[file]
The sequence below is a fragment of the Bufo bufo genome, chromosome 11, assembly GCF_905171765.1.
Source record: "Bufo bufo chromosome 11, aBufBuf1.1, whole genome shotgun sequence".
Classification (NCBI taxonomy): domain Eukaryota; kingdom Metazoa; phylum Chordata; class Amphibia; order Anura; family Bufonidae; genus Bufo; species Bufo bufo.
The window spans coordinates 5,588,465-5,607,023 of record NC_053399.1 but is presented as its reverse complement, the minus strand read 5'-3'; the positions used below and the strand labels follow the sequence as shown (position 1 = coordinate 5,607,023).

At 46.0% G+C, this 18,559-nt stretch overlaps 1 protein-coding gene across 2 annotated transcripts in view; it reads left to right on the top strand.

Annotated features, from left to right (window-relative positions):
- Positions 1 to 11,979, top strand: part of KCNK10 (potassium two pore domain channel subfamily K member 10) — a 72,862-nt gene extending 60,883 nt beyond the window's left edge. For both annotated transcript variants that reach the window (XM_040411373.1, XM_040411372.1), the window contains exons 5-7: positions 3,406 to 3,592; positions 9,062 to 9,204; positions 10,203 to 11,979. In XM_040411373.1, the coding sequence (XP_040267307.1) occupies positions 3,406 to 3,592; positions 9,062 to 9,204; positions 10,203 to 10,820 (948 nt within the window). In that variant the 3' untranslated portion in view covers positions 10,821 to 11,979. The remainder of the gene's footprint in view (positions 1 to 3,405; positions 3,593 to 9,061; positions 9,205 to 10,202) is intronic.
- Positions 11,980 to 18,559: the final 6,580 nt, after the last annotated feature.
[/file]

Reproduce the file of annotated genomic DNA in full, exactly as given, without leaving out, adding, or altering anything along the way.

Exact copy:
The sequence below is a fragment of the Bufo bufo genome, chromosome 11, assembly GCF_905171765.1.
Source record: "Bufo bufo chromosome 11, aBufBuf1.1, whole genome shotgun sequence".
Classification (NCBI taxonomy): domain Eukaryota; kingdom Metazoa; phylum Chordata; class Amphibia; order Anura; family Bufonidae; genus Bufo; species Bufo bufo.
The window spans coordinates 5,588,465-5,607,023 of record NC_053399.1 but is presented as its reverse complement, the minus strand read 5'-3'; the positions used below and the strand labels follow the sequence as shown (position 1 = coordinate 5,607,023).

At 46.0% G+C, this 18,559-nt stretch overlaps 1 protein-coding gene across 2 annotated transcripts in view; it reads left to right on the top strand.

Annotated features, from left to right (window-relative positions):
- Positions 1 to 11,979, top strand: part of KCNK10 (potassium two pore domain channel subfamily K member 10) — a 72,862-nt gene extending 60,883 nt beyond the window's left edge. For both annotated transcript variants that reach the window (XM_040411373.1, XM_040411372.1), the window contains exons 5-7: positions 3,406 to 3,592; positions 9,062 to 9,204; positions 10,203 to 11,979. In XM_040411373.1, the coding sequence (XP_040267307.1) occupies positions 3,406 to 3,592; positions 9,062 to 9,204; positions 10,203 to 10,820 (948 nt within the window). In that variant the 3' untranslated portion in view covers positions 10,821 to 11,979. The remainder of the gene's footprint in view (positions 1 to 3,405; positions 3,593 to 9,061; positions 9,205 to 10,202) is intronic.
- Positions 11,980 to 18,559: the final 6,580 nt, after the last annotated feature.